Monday, January 4, 2010

The State Capitol Building in Helena

Whilst we were in Helena, which is the state capital for Montana, we went to see the Capitol building.  We are always amazed that, in this day and age, you can just walk freely around State Capitol Buildings.  There is a security guard at a desk in reception but apart from welcoming us, all he did was give us a sheet to enable us to do a self guided tour, and off we went!

The building is faced with sandstone and on its east and west wings, granite.  It is topped with a copper dome. 

Large, impressive central staircase.

At the top of the stairs, there is a statue of Jeanette Rankin who was the first woman to be elected to the United States House of Representatives and the first female member of the US Congress.  She is sometimes referred to as "the Lady of the House".  She also joined the campaign for womens suffrage and was a lifelong pacifist and voted against the entry of the United States into both World War I and World War II.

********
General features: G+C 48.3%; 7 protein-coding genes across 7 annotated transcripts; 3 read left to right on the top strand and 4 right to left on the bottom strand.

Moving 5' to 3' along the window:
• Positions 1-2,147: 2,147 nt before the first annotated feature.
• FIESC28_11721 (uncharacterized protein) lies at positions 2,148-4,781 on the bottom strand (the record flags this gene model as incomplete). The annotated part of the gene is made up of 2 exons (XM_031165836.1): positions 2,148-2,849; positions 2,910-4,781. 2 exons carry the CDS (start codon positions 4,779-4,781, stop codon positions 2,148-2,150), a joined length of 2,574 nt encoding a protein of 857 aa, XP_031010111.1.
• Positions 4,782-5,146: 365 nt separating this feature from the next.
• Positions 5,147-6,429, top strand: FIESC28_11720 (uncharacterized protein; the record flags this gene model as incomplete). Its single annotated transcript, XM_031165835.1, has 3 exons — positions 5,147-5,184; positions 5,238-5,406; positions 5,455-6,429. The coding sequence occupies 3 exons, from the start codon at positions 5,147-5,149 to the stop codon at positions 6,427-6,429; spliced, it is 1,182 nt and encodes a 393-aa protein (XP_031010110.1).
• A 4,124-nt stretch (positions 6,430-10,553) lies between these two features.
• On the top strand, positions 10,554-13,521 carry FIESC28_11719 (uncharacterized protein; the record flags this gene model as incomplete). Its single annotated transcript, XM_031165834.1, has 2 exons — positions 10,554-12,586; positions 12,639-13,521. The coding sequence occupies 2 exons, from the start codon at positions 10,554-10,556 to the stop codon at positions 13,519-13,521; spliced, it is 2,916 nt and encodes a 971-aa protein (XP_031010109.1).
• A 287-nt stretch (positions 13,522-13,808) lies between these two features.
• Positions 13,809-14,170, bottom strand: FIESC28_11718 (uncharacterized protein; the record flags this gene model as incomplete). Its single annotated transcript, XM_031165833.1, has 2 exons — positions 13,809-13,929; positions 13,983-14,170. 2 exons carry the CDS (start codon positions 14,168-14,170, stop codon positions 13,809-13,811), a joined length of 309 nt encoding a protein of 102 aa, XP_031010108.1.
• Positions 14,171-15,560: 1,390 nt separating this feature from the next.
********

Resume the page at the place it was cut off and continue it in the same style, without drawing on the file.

Also at the top of the stairs is a statue of Wilbur Fisk Sanders, who helped found the Montana Historical Society as he was so keen to document Montana's history.  In 1889 the Montana Legislature selected him to serve as one of its first US Senators.

Above the next staircase, there is a lovely stained glass window.

View of the stairway up to the next level.

Looking up into the dome

Corridors were lined with Christmas trees that had been decorated by local children.

Senate Chambers

House of Representatives Chambers

Behind the speaker's chair, on the wall, is what is considered to be the masterpiece painting by Charles M Russell, who we mentioned in our first Montana post.  It is called "Lewis and Clark Meeting Indians at Ross' Hole", which is on a 12 x 25 foot canvas.  It dates from 1912.

 Bell donated to celebrate Montanas 100th Birthday on 8th November 1989.

And of course, very impressive bathrooms!

A rather stunning tree outside, covered with ice.

It's a beautiful building and it is fabulous that you have such freedom to enjoy it.  Long may it stay that way.

The next and final part of our account of our trip to Montana will follow in due course and it will cover our last day there and the journey home.